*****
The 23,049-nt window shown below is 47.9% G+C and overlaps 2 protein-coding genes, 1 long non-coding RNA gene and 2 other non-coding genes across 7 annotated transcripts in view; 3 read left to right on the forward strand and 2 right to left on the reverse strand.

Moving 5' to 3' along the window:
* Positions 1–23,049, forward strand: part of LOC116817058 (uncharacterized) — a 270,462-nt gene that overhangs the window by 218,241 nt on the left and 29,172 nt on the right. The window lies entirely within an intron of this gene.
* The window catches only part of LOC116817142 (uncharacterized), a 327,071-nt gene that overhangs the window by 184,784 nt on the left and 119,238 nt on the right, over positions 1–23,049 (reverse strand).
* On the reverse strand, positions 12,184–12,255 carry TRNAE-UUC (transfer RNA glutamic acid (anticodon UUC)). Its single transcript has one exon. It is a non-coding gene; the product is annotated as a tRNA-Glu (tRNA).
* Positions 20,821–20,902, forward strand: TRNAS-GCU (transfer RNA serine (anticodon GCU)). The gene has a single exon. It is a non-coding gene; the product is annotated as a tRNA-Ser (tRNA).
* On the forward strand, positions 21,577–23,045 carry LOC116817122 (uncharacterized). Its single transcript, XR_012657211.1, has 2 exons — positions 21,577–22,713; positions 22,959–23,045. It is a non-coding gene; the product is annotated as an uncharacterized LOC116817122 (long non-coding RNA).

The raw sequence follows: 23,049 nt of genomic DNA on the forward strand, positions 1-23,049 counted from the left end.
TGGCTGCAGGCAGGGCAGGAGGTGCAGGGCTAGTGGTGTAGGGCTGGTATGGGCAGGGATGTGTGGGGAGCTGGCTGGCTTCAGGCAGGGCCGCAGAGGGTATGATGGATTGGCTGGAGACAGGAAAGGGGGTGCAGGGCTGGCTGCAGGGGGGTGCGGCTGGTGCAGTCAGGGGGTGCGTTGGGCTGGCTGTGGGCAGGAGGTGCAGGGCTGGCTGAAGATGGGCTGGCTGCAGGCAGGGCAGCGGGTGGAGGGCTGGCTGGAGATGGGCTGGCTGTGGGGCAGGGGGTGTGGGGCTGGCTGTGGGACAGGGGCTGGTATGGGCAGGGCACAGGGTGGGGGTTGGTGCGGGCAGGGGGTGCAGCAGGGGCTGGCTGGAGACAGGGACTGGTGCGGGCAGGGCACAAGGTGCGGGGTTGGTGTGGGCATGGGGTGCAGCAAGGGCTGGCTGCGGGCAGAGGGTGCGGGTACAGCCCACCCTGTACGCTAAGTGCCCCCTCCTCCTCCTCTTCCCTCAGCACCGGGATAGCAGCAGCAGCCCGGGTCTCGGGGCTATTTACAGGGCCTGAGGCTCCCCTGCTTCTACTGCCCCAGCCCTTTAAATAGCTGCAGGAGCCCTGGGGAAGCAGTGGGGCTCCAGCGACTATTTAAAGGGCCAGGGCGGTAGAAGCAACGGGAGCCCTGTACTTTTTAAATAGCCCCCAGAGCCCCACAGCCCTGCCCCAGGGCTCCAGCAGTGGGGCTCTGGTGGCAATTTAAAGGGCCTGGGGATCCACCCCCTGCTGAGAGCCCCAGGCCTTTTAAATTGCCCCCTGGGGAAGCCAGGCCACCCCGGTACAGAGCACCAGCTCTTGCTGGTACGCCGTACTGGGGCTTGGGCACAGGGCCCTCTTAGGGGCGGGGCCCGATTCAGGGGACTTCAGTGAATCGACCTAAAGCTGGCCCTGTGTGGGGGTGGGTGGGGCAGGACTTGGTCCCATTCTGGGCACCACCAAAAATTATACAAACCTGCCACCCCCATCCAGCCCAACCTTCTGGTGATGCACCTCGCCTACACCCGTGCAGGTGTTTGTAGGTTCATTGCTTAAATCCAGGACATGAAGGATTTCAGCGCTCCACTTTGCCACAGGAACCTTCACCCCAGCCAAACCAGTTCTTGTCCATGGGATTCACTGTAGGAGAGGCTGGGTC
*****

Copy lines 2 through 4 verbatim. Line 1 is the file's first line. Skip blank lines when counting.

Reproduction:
Moving 5' to 3' along the window:
* Positions 1–23,049, forward strand: part of LOC116817058 (uncharacterized) — a 270,462-nt gene that overhangs the window by 218,241 nt on the left and 29,172 nt on the right. The window lies entirely within an intron of this gene.
* The window catches only part of LOC116817142 (uncharacterized), a 327,071-nt gene that overhangs the window by 184,784 nt on the left and 119,238 nt on the right, over positions 1–23,049 (reverse strand).